Maybe because it rained so much yesterday, I found myself going through some soft colored beads. And while I love my glass beads and work primarily with them, I have a soft spot for gemstones. I especially love those in the pink and violet spectrum— rose quartz, pink sapphires, amethysts and kunzites. So I was really happy to find a strand of pink chalcedony hiding in my drawer. Chalcedony is believed to have many healing powers and the native American Indians revered this stone. I love this color and if the fashion mags are to be believed, pink is the color of autumn/winter 2013. All good reasons to wear pink chalcedony!
To finish it off I decided to match the pink chalcedony with some vintage yellow Venetian beads.
This set is definitely off to the Ann Arbor craft fair tomorrow!!
Hello friends, as promised, here is the bracelet I was working on yesterday. I am especially happy with this one as it incorporates several elements I love– antique beads, semi-precious stones and a newly learned technique!
The red and black beads were a bit of an unusual find for me because I actually found them in a bead shop rather than in an antique shop. I normally never find anything in bead stores, except for findings and such but this time, Zahia, a really cool bead store in Antwerp, had some stock of old Moretti beads. Not a lot but enough for me to be really happy that day!
Ercole Moretti et F.lli is one of the oldest bead making companies in Italy. It was started in Venice, Italy in 1911 by a family of glass makers. They created an enormous amount of beads that eventually made their way to the African continent thanks to the bead trade. Their most famous work is probably the Rosetta bead (otherwise known was the Chevron bead) though this bead was originally invented in 1480. They are one of the few bead companies that still exist today in Venice.
These particular red and black beads that I did buy from Zahia date back from their 1930 stock. It belongs to this family of beads pictured below and they are opaque ground beads. Despite their great age, they hardly look worn and the red and black color scheme looks as good now as it did back in those days. To mix it up a bit, I decided to use these faceted black spinels rather than more glass beads. I love gemstones and this is a good way to incorporate them to my usual work. To top it all off, I used my newly acquired wire-wrapping skill!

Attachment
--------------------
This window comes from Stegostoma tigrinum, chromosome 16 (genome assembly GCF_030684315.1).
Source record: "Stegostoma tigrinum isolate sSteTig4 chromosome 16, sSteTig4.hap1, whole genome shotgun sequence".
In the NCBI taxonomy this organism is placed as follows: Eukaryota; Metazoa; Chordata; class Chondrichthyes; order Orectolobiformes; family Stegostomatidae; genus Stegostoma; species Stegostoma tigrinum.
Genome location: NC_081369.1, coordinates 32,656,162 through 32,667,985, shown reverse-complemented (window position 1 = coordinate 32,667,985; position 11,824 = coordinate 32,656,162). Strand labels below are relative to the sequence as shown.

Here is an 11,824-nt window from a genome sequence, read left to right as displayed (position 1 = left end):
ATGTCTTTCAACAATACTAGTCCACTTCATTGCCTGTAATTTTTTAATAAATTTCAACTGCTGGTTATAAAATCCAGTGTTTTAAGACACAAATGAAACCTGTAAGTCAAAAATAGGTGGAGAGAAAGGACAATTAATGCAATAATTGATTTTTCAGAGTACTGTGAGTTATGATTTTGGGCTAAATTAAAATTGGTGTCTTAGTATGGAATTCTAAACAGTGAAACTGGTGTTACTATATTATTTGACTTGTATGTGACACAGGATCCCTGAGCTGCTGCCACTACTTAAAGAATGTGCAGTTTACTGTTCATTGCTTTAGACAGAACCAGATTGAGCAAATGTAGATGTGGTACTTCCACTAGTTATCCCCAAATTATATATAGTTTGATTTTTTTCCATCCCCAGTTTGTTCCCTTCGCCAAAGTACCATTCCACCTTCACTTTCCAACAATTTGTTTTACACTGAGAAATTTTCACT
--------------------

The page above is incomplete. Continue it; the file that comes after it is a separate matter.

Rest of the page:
Hello friends, today’s post is going to be short and sweet. I wanted to share with you a work in progress. I’m pretty excited about this piece which I hope to finish by today and share with you tomorrow. Its going to feature antique Moretti beads, faceted black spinel and wire-wrapping! Hope you are all having a nice day!
So far I’ve been very lucky in my bead hunting. I’ve found some beads in pristine condition, while others are in great condition. This is a miracle given their age and the often dusty conditions I’ve found them in. Sometimes though I’ll find some beads that are irresistible but upon closer look are not the easiest to work with. One example is this group of trade beads that I found in a small Parisian brocante. They are pink and green with a sort of silvery streak and the bead core is white. Several beads were very badly chipped and a lot of the colors had rubbed off. But I hadn’t seen this combination before and I finally brought them home. Once home I did some research and it turns out that this kind of bead dates back to the 19th century, the early half of the 19th century! I was happy that I took a chance with them. Unfortunately, it was a disaster when I tried to work on them. Several beads lost even more of their colors and a few even broke. I stopped at that point and thought that I’d save them for my collection of loose beads. That was a year and a half a go.
Fast forward to a a few weeks ago– I took a trip and found myself buying a vintage Uzbek coat with a gorgeous color palette of dusty pink and green. Then somehow I got a strand of faceted pink topaz and I started thinking how beautiful these colors were and how well they worked together. I woke up this morning thinking suddenly of those green and pink trade beads from awhile back.
And somehow (perhaps my beading stars were aligned right), those pink topaz beads, little as they are, fit perfectly over the trade beads. The happy result is this bracelet. It certainly took time to put this one together but the result is well worth the wait.
Friends, I’m very excited to start the week because I have a pile of new beads to work with. Just look at my new finds, aren’t they so pretty? I have great mix of vibrant red French pate de verre, gorgeous pink and gold Czech foil beads and some Swarovski rondelles for good measure. I can’t wait to work with them!
And as if that wasn’t enough, I also have some beautiful new gemstones to work with. I love my antique glass beads but I love gemstones too! And its hard to resist these faceted black spinels and pink topaz. They’re smaller than what I’m accustomed to but I’m looking forward to making beautiful pieces with them!!